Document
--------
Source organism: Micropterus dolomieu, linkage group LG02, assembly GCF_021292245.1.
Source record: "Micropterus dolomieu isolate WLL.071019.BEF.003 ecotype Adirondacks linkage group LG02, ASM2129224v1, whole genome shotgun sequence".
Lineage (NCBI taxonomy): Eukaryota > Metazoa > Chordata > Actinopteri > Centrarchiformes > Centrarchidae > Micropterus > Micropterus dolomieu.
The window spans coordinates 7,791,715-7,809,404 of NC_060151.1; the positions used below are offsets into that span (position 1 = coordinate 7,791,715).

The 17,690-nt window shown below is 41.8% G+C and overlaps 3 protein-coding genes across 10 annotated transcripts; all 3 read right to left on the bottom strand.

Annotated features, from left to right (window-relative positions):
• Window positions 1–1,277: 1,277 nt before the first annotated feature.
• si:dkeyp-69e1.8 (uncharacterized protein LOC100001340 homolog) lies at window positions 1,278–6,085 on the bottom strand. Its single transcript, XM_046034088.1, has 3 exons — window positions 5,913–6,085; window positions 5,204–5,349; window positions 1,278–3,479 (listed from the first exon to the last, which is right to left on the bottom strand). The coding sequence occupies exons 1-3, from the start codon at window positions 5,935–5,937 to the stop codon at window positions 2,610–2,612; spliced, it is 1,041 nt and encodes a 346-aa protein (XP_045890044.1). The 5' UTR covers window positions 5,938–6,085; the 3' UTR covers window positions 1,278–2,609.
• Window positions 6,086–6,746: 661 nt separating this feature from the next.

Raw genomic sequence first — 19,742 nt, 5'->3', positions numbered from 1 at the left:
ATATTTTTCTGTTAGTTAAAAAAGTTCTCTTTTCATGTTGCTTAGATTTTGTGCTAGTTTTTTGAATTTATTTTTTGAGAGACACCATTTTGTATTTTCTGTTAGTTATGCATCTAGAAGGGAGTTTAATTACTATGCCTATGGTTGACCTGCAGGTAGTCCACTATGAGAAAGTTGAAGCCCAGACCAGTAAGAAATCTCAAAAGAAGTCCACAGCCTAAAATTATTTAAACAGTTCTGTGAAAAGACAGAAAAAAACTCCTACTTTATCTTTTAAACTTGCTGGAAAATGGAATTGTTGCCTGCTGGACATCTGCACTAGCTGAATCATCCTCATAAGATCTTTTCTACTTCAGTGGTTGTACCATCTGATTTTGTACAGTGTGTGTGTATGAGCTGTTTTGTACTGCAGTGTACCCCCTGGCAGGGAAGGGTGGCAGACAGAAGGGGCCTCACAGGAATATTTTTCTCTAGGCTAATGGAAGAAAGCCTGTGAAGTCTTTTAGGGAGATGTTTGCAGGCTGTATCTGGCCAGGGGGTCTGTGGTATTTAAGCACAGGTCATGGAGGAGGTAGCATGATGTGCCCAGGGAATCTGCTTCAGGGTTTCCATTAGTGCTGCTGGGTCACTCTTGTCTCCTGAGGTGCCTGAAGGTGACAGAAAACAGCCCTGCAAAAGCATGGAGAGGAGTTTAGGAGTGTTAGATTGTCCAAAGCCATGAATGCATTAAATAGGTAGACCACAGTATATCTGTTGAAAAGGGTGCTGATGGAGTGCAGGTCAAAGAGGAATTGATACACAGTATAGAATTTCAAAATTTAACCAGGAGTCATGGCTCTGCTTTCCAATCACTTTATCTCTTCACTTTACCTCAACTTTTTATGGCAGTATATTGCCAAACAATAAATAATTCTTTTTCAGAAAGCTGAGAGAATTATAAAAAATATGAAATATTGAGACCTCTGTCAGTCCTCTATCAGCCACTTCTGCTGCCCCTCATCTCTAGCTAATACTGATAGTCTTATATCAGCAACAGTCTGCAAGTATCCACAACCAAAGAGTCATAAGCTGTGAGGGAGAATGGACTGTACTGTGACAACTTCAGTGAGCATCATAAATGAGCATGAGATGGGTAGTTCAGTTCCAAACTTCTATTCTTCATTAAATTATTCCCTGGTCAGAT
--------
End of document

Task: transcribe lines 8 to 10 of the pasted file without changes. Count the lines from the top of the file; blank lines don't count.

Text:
• si:dkeyp-69e1.8 (uncharacterized protein LOC100001340 homolog) lies at window positions 1,278–6,085 on the bottom strand. Its single transcript, XM_046034088.1, has 3 exons — window positions 5,913–6,085; window positions 5,204–5,349; window positions 1,278–3,479 (listed from the first exon to the last, which is right to left on the bottom strand). The coding sequence occupies exons 1-3, from the start codon at window positions 5,935–5,937 to the stop codon at window positions 2,610–2,612; spliced, it is 1,041 nt and encodes a 346-aa protein (XP_045890044.1). The 5' UTR covers window positions 5,938–6,085; the 3' UTR covers window positions 1,278–2,609.
• Window positions 6,086–6,746: 661 nt separating this feature from the next.

Raw genomic sequence first — 19,742 nt, 5'->3', positions numbered from 1 at the left: